Last September, Rep. Rosa DeLauro (CT-3) sent a letter to the U.S. Trade Representative (USTR) stressing the importance of safeguarding consumer health in negotiations for the proposed Trans-Pacific Partnership (TPP) Free Trade Agreement. Rep. DeLauro explained that food safety concerns were of particular importance “as certain TPP countries have major seafood export industries with whom significant food safety issues have already arisen.” In particular, the letter observed that transshipment of tainted Chinese shrimp through Malaysia and the continuing presence of banned antibiotics in Vietnamese seafood imports meant that “the foreseeable increase in seafood imports under a TPP FTA will lead to more unsafe imports reaching American consumers.”

As negotiations regarding the proposed Trans-Pacific Partnership continued in Melbourne this week, the Southern Shrimp Alliance today sent a letter to the USTR reiterating the concerns outlined in Rep. DeLauro’s correspondence, noting that food safety problems with Malaysian and Vietnamese seafood imports have substantially worsened over the last year.

SSA reports that since 2008, three Malaysian shrimp exporters have been added to the U.S. Food and Drug Administration’s (FDA) Import Alert 16-129 because of the detection of nitrofurans in their shipments of shrimp and two other Malaysian shrimp exporters have been added to the FDA’s Import Alert 16-124 following the detection of chloramphenicol. In February, the FDA refused eleven shipments of shrimp from a single Malaysian exporter for the presence of banned antibiotics, including nitrofurans. These findings indicate that either Malaysia has failed to eliminate the use of harmful, dangerous, and banned antibiotics in the country’s aquaculture or the country continues to be a vehicle for the evasion of the FDA’s increased oversight of Chinese shrimp imports. Either explanation threatens the integrity of the FDA’s regulation of imported seafood from Malaysia.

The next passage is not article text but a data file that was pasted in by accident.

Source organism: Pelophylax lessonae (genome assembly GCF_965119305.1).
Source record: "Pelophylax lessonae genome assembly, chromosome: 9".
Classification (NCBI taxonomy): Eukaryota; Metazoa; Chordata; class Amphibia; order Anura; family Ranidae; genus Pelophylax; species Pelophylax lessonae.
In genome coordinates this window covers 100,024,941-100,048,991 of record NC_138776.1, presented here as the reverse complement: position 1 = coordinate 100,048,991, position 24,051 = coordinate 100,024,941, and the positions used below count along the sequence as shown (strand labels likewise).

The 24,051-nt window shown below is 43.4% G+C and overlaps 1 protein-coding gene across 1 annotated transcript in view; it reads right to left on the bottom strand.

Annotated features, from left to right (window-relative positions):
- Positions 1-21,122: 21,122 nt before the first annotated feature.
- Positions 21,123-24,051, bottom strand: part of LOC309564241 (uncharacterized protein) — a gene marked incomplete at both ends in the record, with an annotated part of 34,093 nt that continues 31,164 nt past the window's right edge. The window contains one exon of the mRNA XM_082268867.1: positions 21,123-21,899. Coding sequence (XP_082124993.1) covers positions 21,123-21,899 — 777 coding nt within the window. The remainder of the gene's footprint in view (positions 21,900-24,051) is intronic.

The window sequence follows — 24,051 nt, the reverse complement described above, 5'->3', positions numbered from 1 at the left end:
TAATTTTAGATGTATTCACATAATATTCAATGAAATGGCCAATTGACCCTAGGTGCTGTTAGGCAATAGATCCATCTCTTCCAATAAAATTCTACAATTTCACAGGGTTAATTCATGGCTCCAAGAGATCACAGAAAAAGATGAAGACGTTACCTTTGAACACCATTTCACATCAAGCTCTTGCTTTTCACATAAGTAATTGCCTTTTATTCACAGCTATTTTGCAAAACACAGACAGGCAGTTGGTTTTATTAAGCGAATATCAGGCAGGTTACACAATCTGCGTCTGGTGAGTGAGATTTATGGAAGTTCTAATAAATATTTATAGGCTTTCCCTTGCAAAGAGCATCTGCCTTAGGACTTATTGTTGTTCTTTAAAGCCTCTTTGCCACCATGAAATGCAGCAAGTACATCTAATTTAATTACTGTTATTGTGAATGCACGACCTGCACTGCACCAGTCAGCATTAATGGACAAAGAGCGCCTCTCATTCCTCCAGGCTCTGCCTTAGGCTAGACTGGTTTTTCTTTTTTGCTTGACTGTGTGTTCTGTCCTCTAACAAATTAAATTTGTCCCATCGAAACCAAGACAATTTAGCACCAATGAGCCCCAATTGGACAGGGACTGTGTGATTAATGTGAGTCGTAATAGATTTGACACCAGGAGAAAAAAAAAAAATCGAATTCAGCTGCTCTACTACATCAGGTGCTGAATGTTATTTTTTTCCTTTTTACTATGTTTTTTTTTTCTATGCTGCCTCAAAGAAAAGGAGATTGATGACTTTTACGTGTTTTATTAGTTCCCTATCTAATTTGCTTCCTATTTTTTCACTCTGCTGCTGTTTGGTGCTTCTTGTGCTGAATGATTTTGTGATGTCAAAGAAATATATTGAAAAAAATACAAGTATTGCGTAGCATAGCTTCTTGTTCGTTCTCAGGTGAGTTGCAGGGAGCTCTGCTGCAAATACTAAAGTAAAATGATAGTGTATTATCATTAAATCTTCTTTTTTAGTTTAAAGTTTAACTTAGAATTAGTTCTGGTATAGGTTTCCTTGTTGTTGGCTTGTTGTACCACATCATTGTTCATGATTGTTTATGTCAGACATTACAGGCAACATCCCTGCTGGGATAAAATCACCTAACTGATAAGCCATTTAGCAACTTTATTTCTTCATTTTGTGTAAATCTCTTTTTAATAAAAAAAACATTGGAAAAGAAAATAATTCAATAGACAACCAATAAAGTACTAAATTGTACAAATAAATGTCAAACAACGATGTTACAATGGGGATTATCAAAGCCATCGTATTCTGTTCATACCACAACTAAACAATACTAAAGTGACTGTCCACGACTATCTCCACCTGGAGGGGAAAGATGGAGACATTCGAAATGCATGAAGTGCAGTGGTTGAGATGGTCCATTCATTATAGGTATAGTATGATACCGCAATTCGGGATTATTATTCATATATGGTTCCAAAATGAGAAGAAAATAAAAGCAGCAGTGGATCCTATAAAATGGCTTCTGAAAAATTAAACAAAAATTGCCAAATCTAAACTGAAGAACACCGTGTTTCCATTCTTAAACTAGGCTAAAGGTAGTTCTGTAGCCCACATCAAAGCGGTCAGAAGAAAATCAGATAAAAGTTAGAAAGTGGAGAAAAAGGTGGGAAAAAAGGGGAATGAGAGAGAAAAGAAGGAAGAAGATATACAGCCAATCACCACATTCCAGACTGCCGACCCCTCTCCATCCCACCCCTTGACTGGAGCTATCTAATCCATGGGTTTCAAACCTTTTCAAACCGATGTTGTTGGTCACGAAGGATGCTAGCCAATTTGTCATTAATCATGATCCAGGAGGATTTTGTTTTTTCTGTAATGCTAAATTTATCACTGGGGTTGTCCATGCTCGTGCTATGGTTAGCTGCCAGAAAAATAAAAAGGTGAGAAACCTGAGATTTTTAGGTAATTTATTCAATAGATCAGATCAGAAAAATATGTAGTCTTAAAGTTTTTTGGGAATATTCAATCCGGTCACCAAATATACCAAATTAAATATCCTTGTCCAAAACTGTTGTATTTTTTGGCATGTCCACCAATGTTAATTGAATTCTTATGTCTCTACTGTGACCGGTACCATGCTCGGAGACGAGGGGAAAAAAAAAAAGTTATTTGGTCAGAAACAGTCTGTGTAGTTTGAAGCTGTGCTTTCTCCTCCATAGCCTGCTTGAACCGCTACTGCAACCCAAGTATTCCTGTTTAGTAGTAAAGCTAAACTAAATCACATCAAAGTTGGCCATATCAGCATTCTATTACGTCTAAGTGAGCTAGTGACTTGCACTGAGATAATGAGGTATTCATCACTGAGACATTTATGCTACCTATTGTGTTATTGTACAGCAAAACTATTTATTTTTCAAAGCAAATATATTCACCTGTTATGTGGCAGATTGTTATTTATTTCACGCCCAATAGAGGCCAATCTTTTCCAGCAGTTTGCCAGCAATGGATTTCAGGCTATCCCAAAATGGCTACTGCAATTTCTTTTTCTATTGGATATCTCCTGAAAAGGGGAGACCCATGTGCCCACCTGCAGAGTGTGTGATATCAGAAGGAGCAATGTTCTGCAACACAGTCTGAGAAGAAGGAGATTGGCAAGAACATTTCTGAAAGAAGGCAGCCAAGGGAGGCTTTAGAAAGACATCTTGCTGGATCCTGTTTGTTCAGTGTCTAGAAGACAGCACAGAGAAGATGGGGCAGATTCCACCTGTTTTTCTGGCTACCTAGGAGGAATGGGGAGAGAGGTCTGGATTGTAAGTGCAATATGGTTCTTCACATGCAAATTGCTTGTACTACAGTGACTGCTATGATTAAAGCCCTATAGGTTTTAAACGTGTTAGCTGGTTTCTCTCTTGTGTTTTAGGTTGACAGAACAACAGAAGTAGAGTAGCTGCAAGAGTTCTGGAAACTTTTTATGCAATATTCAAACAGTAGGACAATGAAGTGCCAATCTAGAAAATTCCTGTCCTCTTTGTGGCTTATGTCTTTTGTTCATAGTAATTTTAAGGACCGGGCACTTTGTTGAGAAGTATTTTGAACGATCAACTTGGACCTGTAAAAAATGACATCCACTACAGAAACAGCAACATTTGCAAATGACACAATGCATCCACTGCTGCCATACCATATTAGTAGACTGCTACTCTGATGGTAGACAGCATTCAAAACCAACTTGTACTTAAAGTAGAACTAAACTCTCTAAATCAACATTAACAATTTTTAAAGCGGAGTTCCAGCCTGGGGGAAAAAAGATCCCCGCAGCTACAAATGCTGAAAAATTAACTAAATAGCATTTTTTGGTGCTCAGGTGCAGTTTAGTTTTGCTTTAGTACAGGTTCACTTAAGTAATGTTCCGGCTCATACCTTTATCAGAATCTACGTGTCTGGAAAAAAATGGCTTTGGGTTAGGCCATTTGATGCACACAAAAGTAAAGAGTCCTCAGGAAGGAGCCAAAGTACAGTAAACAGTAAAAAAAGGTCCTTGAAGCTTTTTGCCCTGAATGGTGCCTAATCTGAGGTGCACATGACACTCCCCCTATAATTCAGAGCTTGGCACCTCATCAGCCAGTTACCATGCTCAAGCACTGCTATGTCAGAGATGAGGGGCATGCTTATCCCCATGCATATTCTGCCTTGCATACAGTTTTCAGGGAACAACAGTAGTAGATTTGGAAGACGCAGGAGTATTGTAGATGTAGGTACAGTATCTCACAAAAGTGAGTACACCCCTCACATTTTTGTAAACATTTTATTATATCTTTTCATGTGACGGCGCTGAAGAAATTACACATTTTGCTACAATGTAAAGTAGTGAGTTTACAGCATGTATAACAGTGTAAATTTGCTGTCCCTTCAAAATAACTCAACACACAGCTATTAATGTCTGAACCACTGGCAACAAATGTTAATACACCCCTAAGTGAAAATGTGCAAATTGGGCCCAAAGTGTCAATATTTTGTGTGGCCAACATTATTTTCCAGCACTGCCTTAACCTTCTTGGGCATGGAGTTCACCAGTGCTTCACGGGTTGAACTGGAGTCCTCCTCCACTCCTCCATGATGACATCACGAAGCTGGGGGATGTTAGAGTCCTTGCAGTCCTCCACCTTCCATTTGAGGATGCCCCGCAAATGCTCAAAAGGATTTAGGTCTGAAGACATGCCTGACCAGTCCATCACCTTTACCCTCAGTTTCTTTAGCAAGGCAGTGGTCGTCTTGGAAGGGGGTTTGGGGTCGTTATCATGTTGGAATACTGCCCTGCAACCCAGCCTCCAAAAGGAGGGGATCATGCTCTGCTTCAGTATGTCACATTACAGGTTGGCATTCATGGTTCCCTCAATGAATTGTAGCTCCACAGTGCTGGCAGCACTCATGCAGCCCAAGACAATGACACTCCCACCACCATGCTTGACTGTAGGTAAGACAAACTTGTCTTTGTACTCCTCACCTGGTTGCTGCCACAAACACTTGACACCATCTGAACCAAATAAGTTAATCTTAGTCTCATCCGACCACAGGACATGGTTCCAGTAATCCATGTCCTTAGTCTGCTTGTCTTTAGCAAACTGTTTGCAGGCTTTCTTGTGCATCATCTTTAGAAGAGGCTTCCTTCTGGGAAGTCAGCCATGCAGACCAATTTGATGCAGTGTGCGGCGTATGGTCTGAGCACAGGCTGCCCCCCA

Further, the condition of Vietnamese seafood exports has continued to deteriorate. In the first two months of 2012, the Japanese government reports that 22 of the country’s 175 rejections of imported food (nearly 13%) were for Vietnamese shrimp contaminated with harmful antibiotics or herbicides. Nineteen of these rejections were for the detection of enrofloxacin, a banned fluoroquinolone. At the same time, the Canadian Food Inspection Agency currently lists 32 Vietnamese seafood exporters on its Mandatory Inspection List because of the detection of fluoroquinolones. For their part, Vietnamese seafood exporters have candidly admitted to the contamination of farmed shrimp produced in their country, going so far as to ask the Vietnamese government to impose bans on the use of these antibiotics in shrimp feed.

As SSA notes in its letter, the presence of banned antibiotics and herbicides in shrimp imports reflects an intentional decision to use these harmful chemicals. Their presence is the product of a calculation to reduce the costs of producing aquacultured shrimp at the risk of the health and safety of American consumers. Because contamination with banned antibiotics is an intentional act, the problem could be easily solved should the USTR make it a top priority in ongoing TPP negotiations.

Read the Southern Shrimp Alliance’s March 7th Letter to the USTR here:

Read the full text of Rep. Rosa DeLauro’s September 7, 2011 Letter to the USTR here: